It depicts the coming of age of Herodias and of Rhode Island, the first colony to truly practice freedom of religion. Herodias marries when she is thirteen to escape servitude after the death of her father. She and her new husband arrive in Boston, Massachusetts when that Puritan colony is locked in a power struggle. Anne Hutchinson leads the minority party, which is ejected and flees southward. Herodias and her husband follow them to Newport, but her marriage is coming apart as her husband slides into alcohol and jealousy-fueled abuse. She petitions for a divorce, so the third theme in “Rebel Puritan” is women seeking control of their lives in a society which regards them as their husbands’ property.
What is some of the research that was involved for your story?
I’m from upstate NY, so I could easily get to Rhode Island’s archives and historical societies, and the New England Historical and Genealogical Society in Boston. I began my research in 1979, and the first time I went to the archives in Providence, they handed me the actual 17th-century record book. My hands were trembling as I turned the pages – very, very carefully!
My English research was done at the Mormon genealogical library in Salt Lake City, Utah. They have a vast worldwide collection, including 2.5 million rolls of microfilmed books and records.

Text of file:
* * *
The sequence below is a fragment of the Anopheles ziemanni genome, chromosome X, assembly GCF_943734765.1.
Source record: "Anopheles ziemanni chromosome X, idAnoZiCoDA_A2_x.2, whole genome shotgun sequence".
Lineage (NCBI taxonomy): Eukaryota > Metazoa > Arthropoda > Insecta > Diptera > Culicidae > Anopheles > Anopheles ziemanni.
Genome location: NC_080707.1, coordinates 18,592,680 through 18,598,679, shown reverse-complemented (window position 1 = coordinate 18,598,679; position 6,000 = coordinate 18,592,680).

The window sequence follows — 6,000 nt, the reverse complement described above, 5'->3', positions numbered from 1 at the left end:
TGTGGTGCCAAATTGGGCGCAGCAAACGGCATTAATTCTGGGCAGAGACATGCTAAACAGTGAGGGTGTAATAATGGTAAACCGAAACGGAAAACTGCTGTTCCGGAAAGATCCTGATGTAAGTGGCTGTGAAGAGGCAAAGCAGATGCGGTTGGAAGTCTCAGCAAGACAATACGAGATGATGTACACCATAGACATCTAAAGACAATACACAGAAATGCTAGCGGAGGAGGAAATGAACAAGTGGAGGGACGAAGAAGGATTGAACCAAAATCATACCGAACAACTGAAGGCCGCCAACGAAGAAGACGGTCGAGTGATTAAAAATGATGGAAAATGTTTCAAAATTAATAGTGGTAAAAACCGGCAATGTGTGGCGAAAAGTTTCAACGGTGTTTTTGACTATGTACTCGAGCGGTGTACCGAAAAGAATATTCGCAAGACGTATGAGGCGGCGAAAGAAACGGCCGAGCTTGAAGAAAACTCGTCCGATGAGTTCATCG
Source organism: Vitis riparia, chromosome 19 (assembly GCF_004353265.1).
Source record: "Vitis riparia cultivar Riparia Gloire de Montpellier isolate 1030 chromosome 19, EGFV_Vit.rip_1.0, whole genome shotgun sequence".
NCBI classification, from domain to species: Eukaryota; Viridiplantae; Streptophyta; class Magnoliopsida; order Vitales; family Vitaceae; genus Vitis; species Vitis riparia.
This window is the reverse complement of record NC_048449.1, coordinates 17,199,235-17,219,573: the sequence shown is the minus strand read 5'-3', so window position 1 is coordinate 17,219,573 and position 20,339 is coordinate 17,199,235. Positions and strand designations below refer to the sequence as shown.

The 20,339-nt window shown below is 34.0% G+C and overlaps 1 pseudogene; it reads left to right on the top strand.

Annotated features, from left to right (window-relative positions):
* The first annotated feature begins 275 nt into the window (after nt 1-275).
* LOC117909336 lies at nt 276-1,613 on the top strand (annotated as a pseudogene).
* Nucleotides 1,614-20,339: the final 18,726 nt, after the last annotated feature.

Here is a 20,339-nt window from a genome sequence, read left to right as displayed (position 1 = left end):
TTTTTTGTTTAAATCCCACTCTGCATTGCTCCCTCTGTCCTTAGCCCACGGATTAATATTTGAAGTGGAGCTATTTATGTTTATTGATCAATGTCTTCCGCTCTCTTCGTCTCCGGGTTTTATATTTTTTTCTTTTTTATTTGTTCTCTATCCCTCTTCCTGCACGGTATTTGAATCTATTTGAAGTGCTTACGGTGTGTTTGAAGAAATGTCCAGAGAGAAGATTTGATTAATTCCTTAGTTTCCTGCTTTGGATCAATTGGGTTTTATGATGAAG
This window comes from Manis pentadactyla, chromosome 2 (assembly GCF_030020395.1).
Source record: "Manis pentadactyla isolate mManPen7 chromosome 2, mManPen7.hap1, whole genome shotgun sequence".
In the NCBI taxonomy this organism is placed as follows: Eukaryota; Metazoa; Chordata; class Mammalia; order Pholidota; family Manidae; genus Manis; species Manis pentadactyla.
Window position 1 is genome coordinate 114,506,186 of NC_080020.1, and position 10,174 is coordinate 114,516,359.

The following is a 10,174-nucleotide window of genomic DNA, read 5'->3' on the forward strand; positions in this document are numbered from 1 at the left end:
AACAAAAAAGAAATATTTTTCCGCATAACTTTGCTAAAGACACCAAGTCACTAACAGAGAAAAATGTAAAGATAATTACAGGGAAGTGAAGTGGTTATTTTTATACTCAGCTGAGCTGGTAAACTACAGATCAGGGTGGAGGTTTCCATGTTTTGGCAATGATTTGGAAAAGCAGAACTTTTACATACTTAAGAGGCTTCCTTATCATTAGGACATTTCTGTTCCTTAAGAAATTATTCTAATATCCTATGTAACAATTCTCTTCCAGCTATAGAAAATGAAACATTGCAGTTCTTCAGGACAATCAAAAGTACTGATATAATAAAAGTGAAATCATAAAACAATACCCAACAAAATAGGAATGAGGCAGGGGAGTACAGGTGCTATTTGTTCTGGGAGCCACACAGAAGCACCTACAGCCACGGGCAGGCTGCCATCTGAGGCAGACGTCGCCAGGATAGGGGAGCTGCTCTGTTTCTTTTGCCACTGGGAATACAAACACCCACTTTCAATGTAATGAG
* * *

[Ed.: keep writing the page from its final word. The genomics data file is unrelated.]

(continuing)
Please tell me a little about the fictional aspects to your story?
Herodias laid out her life story in 1665 when she asked for a divorce from her second husband (they had been together for twenty years but never actually married, and she said it was weighing on her conscience). Her petition was my framework. I researched significant events in Herodias’ life, then picked out a birthplace and invented a family. Motivations, dialogue, and the minutiae of life are my creation, but most of the events in “Rebel Puritan” are real.
I read that a reviewer said your story was inspired by your 8th great-grandmother. Could you tell me a little about that?
Herodias’ second husband was George Gardner, and I am their 8th-great granddaughter via their eldest son. My grandmother was surnamed Gardner, so when my mom and I started doing our genealogy, Herodias and George were the first people we traced back to their immigration. Sadly, genealogists can’t find English parents for either one of them.
Women faced many hardships in the 17th Century. Were there any scenes you found a challenge to write?
John Hicks, Herodias’ first husband, was abusive, and their marriage was dissolved because of his violence. That was tough for me. I researched spousal abuse during the OJ Simpson trial, so the controlling ways of abusers and their promises to reform, but then backsliding, entered into “Rebel Puritan.” It hit me hard when Simpson was acquitted, because he got away with murder after Nicole had begged for help.